Game (theory) of thrones in the Liberal leadership spill

There’ll be a lot of strategic thinking going into the vote during the Liberal leadership spill. AAP

How might Liberal MPs vote in the upcoming leadership spill? The answer to that question is vastly more complicated than it might seem.

Ostensibly, they will be voting for the best political leader amongst them. In that case, there are many qualities they might look for in a political leader.

For example, he or she must be endowed with sound political judgement, have the ability to sell political ideas to the public, be a good communicator, be popular (within the party and with the public at large), possess a certain amount of charisma and, of course, be a good leader.

It’s fair to say that the candidates in question (most likely Tony Abbott and Malcolm Turnbull) have each of these qualities in differing degrees. So which candidate should they choose? Which characteristics are the most important? The Liberal MPs need to vote on who they want for their leader all things considered.

That is, they need to weigh the various qualities they’re looking for and vote for the person who is the better candidate overall. Such complicated multi-dimensional decision making is difficult, but it is familiar —- it’s something we all do regularly. The Liberal MPs ought to have no difficulty, if this is all they’re voting on.

What’s in it for me?

But there is something else the vote might be about. Namely, the Liberals MPs might be voting for their own individual political futures: each MP might consider which potential leader is most likely to help advance his or her own career.

Arguably, this line of thinking is playing some role in Joe Hockey’s (current) loyalty to Tony Abbott. It is hard to see Hockey staying on as treasurer if Abbott goes. So, besides all other considerations, it’s in Hockey’s interests to vote for Abbott.

This kind of strategic voting complicates matters because the best leader in terms of leadership qualities may not happen to be the best person for advancing a given MP’s career.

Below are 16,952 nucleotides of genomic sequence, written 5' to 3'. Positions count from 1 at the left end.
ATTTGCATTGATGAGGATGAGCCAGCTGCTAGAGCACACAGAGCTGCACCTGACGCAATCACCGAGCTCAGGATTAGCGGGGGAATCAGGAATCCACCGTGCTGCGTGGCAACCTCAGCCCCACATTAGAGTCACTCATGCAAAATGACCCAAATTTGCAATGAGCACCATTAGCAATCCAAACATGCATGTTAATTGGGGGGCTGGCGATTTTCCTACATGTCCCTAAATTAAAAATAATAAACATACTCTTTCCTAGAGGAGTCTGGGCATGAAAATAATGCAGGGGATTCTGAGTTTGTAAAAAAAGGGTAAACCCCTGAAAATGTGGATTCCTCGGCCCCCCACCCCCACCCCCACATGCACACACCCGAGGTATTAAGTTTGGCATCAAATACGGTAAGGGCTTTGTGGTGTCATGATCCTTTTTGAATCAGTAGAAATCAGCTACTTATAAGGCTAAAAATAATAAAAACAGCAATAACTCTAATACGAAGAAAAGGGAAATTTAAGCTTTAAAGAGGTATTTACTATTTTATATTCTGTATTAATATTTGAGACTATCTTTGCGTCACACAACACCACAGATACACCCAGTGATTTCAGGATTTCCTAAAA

It gets even messier. No-one wants to publicly back a loser. Hockey may well tie his wagon to Abbott on strategic grounds, but that will do Hockey precious little good if Abbott loses the party-room vote.

What this forces the Liberal MPs to do is to second-guess the way their colleagues will vote. They are forced into what economists and mathematicians call “a game”, where one’s decision is no longer entirely in one’s own hands —- one must also consider the likely responses of other players in the game.

Just as a tennis player needs to consider what their opponent’s response to a shot will be (and their response to the opponent’s shot and so on) before they play the shot in question, so it will be in the Liberal party room on Monday.

The Liberal MPs may well be voting for the person who they believe will win the very election they are voting in. No doubt there’s been a great deal of number-crunching behind the scenes over the weekend. Indeed, no-one will want to officially challenge Abbott unless they are reasonably sure they will have the votes to win.

The best prize you can get

You might think that all they should be considering is who has the best chance of leading them to victory at the next federal election. All other things being equal, each MP will be better off as a member of government. But all things are not always equal.

Some MPs might be tempted with a higher profile role in the opposition than being a back-bencher in the government. Of course, no one will admit to such individualist thinking; officially, at least, it’s always about the party. But in the dog-eat-dog world of politics it’s hard to set one’s own career completely to one side. Such issues must be in the minds of at least some of the Liberal MPs this weekend.

Given that at least one Liberal MP seems to have a hard time keeping track of who his colleagues are, this might all be just too much for the Liberal Party to manage.

If so, that might be a good thing. For surely what most Australians want is for the Liberal Party to settle its leadership problems swiftly by choosing the best person for the job.

In this case, we do not want strategic voting of any kind. We don’t want them voting for who will best advance their careers, nor do we want them voting for who they think is likely to win the party-room vote. But I fear that the vote on Monday may be every bit as messy as described here.